In Sweden aggregate tax was first introduced in 1996, the idea behind this was to promote the use of crushed rock and recycled materials. The reason that the Swedish government imposed the tax was to help in the ever-depleting natural aggregate found in the country and to reduce the effect of quarrying and the damage it does to the landscape. The tax has been successful in reducing the dependency on natural aggregates as it was imposed on the entire country even in areas where the natural resources were being quarried.

In Denmark taxes were first introduced in 1990 following the introduction of a waste tax. The incentive behind this was to promote the use of recycled materials and help prevent the depletion of natural resources by replacing it with the use of recycled concrete aggregate products. This has caused a significant decline in the use of virgin aggregate in the country. The figures show the increase in the use of recycled aggregates going from 12% in 1985 to 94% in 2004. (23)

The U.K have also imposed a tax on aggregates which was introduced in 2002 and was aimed at the reduction of environmental damage caused by the quarrying of rock. Although the use of recycled material has increased due to the tax implementations and an extra expense of buying virgin aggregate it doesn’t address the issue of pollution and damage to the environment directly. This is evident as quarrying and the use of virgin aggregate is still quite prominent.

It can be seen that taxes reduce the amount of virgin aggregates being used and promotes the use of recycled materials as aggregates and puts an initiative in place to stimulate the development of new more sustainable replacement aggregates. Other aspects that can be looked at would be removing subsidies and grants for infrastructure and developments if a certain amount of the aggregates used are not from a recycled source or offering grants for those who use them. Although tax is an initiative for change it doesn’t prevent the pollution and depletion of the raw materials used in aggregate which leaves scars on the landscape and causes pollution. (23)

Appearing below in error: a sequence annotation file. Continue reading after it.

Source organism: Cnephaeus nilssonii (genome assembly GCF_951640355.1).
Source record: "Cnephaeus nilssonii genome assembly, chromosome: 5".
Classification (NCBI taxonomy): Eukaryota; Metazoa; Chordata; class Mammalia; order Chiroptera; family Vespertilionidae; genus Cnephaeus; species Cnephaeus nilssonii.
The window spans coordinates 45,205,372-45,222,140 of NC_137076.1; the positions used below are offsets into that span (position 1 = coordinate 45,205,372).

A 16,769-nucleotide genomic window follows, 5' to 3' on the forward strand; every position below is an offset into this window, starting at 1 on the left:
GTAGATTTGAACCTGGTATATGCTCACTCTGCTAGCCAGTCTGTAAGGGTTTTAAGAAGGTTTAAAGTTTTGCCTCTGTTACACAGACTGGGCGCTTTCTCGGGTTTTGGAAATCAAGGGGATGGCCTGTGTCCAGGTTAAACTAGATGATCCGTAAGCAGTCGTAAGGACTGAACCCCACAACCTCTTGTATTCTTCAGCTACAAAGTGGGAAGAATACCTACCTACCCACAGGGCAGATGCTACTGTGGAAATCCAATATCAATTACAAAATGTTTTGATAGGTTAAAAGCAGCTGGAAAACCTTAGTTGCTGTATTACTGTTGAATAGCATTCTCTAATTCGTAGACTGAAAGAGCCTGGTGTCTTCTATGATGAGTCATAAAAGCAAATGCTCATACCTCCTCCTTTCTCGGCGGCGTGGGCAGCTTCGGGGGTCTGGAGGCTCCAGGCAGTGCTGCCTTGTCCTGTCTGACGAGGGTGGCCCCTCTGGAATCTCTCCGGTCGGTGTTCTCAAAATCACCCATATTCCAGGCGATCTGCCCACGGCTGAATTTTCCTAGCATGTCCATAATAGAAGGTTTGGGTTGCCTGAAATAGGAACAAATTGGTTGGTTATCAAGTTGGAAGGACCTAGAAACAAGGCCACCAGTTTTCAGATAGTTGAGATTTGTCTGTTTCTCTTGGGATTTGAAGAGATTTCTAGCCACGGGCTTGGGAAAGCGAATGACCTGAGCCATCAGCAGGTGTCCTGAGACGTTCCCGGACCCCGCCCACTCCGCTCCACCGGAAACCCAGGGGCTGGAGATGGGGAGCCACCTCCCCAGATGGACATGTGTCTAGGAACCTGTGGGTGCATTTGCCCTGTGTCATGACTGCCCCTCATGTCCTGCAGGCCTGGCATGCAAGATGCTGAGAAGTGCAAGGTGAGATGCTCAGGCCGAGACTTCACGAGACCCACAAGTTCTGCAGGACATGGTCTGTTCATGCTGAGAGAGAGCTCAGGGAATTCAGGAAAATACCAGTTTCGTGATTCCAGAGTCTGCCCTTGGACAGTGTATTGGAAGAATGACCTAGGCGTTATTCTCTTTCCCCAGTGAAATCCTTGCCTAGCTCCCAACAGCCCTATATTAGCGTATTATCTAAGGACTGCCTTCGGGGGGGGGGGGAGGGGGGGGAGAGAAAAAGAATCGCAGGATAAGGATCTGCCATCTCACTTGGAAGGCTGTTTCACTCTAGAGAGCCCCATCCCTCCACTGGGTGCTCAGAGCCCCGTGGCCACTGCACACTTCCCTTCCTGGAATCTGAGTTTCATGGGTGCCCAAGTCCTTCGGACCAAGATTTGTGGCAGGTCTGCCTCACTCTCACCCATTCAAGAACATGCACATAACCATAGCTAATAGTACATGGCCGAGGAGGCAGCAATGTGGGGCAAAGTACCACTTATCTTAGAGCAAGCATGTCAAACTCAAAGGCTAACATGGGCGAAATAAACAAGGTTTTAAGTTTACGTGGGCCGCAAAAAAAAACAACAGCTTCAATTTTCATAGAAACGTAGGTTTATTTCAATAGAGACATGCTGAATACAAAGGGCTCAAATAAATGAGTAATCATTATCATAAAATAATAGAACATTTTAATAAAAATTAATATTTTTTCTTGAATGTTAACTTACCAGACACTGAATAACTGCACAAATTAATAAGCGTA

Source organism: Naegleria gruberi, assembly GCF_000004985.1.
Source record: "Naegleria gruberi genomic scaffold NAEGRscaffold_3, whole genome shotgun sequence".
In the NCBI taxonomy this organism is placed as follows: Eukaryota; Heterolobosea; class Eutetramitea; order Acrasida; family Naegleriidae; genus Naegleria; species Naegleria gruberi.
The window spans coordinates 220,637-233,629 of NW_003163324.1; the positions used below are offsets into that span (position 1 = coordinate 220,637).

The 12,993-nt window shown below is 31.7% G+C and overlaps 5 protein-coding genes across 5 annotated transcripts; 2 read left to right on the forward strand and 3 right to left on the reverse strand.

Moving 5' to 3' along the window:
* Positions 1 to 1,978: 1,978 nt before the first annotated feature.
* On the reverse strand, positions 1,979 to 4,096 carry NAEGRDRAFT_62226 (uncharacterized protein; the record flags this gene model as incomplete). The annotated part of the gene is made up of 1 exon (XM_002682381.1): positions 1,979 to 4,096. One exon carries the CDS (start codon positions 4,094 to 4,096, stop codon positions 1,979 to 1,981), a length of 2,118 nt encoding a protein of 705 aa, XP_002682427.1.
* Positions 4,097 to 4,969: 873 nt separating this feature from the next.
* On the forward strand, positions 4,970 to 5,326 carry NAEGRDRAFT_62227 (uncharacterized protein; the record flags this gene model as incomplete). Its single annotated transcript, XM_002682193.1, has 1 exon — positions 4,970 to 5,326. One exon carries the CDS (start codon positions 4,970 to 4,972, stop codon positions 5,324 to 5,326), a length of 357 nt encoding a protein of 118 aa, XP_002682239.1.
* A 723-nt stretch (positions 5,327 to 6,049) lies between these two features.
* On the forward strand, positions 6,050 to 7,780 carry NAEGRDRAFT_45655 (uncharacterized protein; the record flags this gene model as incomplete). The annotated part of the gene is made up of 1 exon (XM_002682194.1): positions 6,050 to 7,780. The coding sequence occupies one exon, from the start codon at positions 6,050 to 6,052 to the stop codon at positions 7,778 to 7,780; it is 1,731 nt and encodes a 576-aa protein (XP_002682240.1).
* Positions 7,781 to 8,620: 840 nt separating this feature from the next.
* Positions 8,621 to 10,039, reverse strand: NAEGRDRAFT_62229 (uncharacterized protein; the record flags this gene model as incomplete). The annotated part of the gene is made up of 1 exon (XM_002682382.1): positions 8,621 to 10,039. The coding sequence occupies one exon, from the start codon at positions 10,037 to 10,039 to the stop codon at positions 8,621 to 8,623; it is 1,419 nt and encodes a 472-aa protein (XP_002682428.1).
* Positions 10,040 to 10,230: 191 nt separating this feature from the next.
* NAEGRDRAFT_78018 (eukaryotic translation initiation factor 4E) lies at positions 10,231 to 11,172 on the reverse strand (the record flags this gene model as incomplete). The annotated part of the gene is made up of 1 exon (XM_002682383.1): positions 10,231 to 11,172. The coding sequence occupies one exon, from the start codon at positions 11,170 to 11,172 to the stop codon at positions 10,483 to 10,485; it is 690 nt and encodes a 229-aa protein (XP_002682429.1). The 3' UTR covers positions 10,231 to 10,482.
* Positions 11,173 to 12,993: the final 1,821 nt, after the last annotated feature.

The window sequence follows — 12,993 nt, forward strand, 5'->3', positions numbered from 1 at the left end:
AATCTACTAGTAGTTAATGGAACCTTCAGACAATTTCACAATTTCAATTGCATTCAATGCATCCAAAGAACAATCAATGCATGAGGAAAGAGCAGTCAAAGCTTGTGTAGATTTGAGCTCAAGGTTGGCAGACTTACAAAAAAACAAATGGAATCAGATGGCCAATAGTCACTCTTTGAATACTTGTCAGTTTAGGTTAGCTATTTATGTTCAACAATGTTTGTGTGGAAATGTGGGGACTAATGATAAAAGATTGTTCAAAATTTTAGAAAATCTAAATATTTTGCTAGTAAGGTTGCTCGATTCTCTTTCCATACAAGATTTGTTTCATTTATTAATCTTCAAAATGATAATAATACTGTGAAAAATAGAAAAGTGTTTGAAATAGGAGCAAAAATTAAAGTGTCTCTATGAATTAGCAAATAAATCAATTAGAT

4.0   Concrete Mixing Handbook

4.1 The basics of making a standard concrete mix

The basic principle of ‘concrete making’ is to mix sand, gravel, and cement with water to cause a chemical reaction in the mixture to occur. The resultant is a hard dense material known as concrete. A strong durable mix which can be used for a number of building purposes in the construction industry. The basics of a concrete design are based on the material strength of the mix and the ratio and use of material in the mix. Concrete can be made from many different mixtures depending on the use, strength dependency as well as the density/viscosity of the material which will depend on the way in which the concrete is to be poured. Concrete can be poured in a number of ways. Standard ready mix concrete usually has a dense and consistent solid appearance and texture and so generally is workable with a rake and shovel. Therefore it is often poured in sections to give time for the concrete crew to work it into the formwork and screed and float it to the desired finish. (24)

The basic concrete mix contains cement, sand, and gravel in a ratio of 1:2:3 (24) and forms a workable concrete mix which is suitable for most domestic and small scale commercial projects. The standard concrete mix is workable to a level which is suitable for small scale pads and used in projects which have a small scale area which can be worked into the formwork in a small period before the concrete begins to cure (Illustrated in Figure 7 Standard pouring of concrete).

Pouring concrete on Amadeo II base slab - 1